Within the greater drag racing community, it’s the folks who have established themselves as industry greats based on their ability to achieve success through perseverance that Salemi most looks up to. “Alan Johnson, I don’t know him personally, but he worked hard and built his own parts and was innovative and now he’s a top manufacturer, successful business guy, and a great crew chief. Bill Barrett, too, would always talk to me about how they used to do things without new-school electronics and fuel management, and I learned a tremendous amount from him.”
Salemi has found the most useful tool in his tuning arsenal isn’t available for purchase; instead, he believes that listening and learning are the best things someone can do. “Pay attention, because every experience in this sport will teach you something,” he asserts, knowing he’s amassed priceless information from having surrounded himself with intelligent people.
Now, while he works with several other teams, the primary driver that Salemi tunes for is none other than his own wife, Melanie, who fields a roots-blown, G-Force Racing-built ’68 Pontiac Firebird known as “Purple Reign” in PDRA’s Pro Boost class. Salemi met his Canadian-born wife in May 2010, when both were competing at a drag race in Canada.
“I’d been through a divorce—a lot of which had to do with being gone racing all the time—and I always thought if I ever get serious with another girl it would definitely be a girl that would want to go to the race track or be part of racing. Anyway, I had a friend there who said, ‘Hey there’s this hot blonde girl driving this dragster here, so you should go talk to her.’ I remember there was a break because of a crash or oil down or something and she walked by our pit area. I decided to follow her and was almost in a light jog to catch up with her. I followed her all the way up to the starting line and awkwardly started talking to her. Then the inevitable Facebook friendship turned into marriage a couple of years later and a racing partnership and everything else that we have was started.”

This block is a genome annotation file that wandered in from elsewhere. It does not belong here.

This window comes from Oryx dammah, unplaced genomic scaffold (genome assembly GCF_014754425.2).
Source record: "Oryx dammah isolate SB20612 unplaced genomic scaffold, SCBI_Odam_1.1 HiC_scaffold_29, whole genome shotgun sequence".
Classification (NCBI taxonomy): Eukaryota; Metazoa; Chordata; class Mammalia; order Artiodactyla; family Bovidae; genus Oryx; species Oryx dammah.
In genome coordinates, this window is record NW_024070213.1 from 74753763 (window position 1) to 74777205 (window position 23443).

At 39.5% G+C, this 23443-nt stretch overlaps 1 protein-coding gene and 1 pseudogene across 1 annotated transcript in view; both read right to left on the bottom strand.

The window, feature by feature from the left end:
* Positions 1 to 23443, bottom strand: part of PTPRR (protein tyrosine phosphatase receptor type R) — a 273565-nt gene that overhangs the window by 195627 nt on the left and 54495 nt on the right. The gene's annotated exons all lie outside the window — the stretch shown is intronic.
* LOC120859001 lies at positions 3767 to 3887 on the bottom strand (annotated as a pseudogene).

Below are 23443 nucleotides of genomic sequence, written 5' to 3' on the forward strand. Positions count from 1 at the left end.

Salemi also laughs when he recalls the first time Melanie attended a Snapcase concert with him.
“I tell this story all the time because when I met Melanie she knew that I was in a band but she had no idea what it was about or anything. So probably about eight months into our relationship we got these large offers to play these shows and she came with us for a weekend when we played in New York City at Webster Hall with friends of ours, a band that was very parallel to ours, one we had toured Europe with,” he says. “Anyway, when we struck our first note and the crowd went crazy, she was standing on stage off to the side and she thought a huge fight had started. People were running across the stage and jumping off into the crowd. People were swinging their arms and kicking their legs on the dance floor, and she was like, ‘Oh my gosh, what the hell is going on?’ She had this look on her face like she was thinking, ‘what in the hell is happening to me right now.’ I told her, ‘It’s okay; this is how it’s supposed to be.’ Somebody came running across the stage, jumped over our singer’s head and landed in the audience, and Melanie was like, ‘Oh my gosh, I can’t believe somebody’s not dead!’”
Given his involvement in Pro Boost, Salemi’s power adder of choice is most definitely a supercharger. Although he’s dabbled in some turbocharged setups and has yet to get his hands on a worthwhile nitrous project, it’s the blowers that still give him goose bumps.